Religious Involvement and the Impact on Living Alone and Depression: An Examination of Gendered Pathways Post-Widowhood.

TitleReligious Involvement and the Impact on Living Alone and Depression: An Examination of Gendered Pathways Post-Widowhood.
Publication TypeJournal Article
Year of PublicationForthcoming
AuthorsHawes, FM, Tavares, JL
JournalJournal of Applied Gerontology
Pagination7334648231225355
ISSN Number1552-4523
Keywordsdepression, gender, Religion, Social Support, Widows
Abstract

This study analyzed data from the nationally representative Health and Retirement Study (HRS) to examine the association between widowhood and depression. The results revealed that both men and women experienced increased depression after widowhood, with women exhibiting a better recovery pattern over time. Religiosity, especially attending religious services, was found to be a beneficial coping mechanism for both genders, although men were less religious than women. Living alone was a significant factor associated with depression in widowhood for both men and women. High religious service attendance moderated the association between living alone and depression for women, while both high and moderate religious service attendance moderated this association for men. These findings emphasize the importance of considering gender differences and the potential benefits of religious involvement in addressing depression during widowhood, highlighting the need for tailored interventions and support services for widows and widowers, particularly those living alone.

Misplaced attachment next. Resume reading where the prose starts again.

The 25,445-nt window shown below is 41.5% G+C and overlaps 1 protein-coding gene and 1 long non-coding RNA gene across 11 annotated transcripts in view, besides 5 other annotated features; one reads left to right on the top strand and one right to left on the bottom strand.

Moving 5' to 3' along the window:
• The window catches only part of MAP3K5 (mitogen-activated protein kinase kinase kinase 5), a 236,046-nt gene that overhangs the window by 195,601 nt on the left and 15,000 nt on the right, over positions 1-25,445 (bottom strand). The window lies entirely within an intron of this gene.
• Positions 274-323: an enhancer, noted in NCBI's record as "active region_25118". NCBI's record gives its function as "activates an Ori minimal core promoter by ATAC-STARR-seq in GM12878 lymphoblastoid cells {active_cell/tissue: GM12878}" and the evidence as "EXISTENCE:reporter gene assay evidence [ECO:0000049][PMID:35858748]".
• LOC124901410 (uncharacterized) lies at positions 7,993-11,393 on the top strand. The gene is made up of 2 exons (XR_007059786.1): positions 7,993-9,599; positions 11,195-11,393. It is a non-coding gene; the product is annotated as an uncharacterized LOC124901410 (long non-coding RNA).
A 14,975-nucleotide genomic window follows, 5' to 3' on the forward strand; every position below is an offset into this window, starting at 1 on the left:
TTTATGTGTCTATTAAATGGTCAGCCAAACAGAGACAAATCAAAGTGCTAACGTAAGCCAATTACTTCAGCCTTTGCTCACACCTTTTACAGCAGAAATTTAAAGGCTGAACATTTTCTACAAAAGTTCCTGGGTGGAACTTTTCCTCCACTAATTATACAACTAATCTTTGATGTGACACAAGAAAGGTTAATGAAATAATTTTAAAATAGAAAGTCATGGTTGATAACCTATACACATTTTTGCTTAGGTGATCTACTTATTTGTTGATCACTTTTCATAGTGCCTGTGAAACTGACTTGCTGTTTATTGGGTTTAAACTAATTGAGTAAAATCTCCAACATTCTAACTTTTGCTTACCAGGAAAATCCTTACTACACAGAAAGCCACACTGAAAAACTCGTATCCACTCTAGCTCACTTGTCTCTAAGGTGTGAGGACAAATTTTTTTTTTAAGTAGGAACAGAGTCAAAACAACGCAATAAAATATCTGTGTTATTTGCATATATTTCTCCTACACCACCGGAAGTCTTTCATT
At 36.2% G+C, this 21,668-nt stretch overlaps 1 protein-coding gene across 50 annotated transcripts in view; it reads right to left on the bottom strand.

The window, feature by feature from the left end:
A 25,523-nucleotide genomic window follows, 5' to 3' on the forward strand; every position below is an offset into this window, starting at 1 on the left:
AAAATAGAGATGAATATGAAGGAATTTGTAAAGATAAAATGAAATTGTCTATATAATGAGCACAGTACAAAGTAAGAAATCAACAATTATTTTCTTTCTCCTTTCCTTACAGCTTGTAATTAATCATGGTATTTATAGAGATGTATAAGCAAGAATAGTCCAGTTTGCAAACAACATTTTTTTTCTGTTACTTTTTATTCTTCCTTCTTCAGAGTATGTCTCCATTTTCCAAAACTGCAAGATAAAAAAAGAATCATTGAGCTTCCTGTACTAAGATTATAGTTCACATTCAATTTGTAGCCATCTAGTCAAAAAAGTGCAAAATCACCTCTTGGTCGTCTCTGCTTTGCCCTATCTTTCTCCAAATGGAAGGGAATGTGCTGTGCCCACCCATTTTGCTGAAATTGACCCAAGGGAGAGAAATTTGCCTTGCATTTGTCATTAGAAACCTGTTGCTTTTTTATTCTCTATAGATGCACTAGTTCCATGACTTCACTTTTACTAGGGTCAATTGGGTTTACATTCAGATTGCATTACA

DOI10.1177/07334648231225355
Citation Key13714
PubMed ID38174723